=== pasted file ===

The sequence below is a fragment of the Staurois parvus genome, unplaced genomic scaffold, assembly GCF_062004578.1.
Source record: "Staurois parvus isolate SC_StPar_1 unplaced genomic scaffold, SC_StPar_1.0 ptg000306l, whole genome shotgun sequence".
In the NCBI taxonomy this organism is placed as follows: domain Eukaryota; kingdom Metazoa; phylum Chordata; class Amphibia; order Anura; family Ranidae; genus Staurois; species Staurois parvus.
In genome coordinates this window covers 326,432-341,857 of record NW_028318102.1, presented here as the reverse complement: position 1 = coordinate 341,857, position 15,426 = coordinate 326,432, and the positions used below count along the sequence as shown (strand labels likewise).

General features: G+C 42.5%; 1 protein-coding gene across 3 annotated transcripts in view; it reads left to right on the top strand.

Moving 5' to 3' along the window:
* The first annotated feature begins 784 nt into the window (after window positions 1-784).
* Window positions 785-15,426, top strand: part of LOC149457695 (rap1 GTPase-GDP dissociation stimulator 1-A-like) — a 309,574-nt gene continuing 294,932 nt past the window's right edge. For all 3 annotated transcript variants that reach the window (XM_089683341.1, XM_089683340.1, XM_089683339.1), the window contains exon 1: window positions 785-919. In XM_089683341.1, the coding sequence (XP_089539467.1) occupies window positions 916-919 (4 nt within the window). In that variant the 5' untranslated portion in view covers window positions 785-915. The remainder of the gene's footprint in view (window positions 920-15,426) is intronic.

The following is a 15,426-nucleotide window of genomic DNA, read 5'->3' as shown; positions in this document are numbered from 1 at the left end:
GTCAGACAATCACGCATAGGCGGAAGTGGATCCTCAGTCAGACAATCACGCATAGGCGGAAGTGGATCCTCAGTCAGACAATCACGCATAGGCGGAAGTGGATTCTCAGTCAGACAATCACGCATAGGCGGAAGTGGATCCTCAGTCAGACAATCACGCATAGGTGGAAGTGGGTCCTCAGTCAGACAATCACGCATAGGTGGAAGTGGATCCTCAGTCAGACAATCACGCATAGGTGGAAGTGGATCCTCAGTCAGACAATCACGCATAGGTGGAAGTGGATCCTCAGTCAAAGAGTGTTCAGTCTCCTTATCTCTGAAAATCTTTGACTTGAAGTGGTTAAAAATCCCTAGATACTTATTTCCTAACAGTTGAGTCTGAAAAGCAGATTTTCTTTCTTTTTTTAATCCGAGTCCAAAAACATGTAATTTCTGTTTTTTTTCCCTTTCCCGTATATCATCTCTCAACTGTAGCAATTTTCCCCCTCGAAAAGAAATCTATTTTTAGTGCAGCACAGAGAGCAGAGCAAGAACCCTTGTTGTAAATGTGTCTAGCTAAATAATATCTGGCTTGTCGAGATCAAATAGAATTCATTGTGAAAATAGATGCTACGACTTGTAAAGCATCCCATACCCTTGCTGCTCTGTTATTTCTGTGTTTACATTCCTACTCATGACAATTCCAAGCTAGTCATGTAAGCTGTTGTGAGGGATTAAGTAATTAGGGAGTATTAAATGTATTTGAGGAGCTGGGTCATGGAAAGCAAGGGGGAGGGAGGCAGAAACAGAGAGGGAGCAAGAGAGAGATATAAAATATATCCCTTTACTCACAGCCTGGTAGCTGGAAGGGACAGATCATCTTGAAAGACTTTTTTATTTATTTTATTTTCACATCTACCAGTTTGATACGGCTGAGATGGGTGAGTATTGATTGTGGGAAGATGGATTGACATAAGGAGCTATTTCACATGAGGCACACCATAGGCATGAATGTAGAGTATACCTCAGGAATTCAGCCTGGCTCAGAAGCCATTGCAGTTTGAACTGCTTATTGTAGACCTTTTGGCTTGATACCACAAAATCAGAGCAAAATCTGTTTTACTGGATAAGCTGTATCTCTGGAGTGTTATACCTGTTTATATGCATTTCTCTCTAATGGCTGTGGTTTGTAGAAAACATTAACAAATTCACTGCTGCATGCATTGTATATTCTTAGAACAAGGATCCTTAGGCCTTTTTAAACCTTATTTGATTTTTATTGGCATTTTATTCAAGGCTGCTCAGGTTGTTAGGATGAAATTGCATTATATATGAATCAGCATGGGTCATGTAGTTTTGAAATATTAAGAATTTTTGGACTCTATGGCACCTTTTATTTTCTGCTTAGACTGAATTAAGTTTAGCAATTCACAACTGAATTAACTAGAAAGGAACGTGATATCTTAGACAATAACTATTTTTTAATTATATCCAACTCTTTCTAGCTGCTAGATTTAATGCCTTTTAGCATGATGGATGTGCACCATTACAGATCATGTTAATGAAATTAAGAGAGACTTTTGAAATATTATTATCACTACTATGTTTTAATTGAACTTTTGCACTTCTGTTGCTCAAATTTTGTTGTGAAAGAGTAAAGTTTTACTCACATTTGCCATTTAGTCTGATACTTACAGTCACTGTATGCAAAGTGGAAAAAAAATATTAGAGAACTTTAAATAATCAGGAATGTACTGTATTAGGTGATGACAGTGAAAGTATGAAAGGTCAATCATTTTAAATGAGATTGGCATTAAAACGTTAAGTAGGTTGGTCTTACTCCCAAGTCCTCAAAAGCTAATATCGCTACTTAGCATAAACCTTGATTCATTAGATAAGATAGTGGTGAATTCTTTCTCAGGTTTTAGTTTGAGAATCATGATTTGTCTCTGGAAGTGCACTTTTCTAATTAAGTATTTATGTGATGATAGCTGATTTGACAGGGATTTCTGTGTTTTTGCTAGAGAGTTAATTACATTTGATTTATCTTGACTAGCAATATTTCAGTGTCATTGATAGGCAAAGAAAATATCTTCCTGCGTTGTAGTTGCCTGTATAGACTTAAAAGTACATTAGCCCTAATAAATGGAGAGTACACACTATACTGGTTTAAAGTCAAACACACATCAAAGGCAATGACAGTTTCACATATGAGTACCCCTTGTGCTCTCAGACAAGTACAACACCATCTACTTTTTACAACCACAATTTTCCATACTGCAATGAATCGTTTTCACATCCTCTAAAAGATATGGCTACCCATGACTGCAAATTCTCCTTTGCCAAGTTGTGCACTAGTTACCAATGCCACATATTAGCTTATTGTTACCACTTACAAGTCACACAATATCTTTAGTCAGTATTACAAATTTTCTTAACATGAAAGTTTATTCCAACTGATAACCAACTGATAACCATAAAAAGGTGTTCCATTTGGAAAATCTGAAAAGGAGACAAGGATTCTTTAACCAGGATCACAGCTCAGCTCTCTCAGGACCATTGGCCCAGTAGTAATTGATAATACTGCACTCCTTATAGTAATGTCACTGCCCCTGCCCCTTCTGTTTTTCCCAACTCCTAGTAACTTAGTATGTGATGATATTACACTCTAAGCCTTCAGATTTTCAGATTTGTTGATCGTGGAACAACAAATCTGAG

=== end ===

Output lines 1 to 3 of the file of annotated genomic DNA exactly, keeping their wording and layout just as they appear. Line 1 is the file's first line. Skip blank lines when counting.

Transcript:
The sequence below is a fragment of the Staurois parvus genome, unplaced genomic scaffold, assembly GCF_062004578.1.
Source record: "Staurois parvus isolate SC_StPar_1 unplaced genomic scaffold, SC_StPar_1.0 ptg000306l, whole genome shotgun sequence".
In the NCBI taxonomy this organism is placed as follows: domain Eukaryota; kingdom Metazoa; phylum Chordata; class Amphibia; order Anura; family Ranidae; genus Staurois; species Staurois parvus.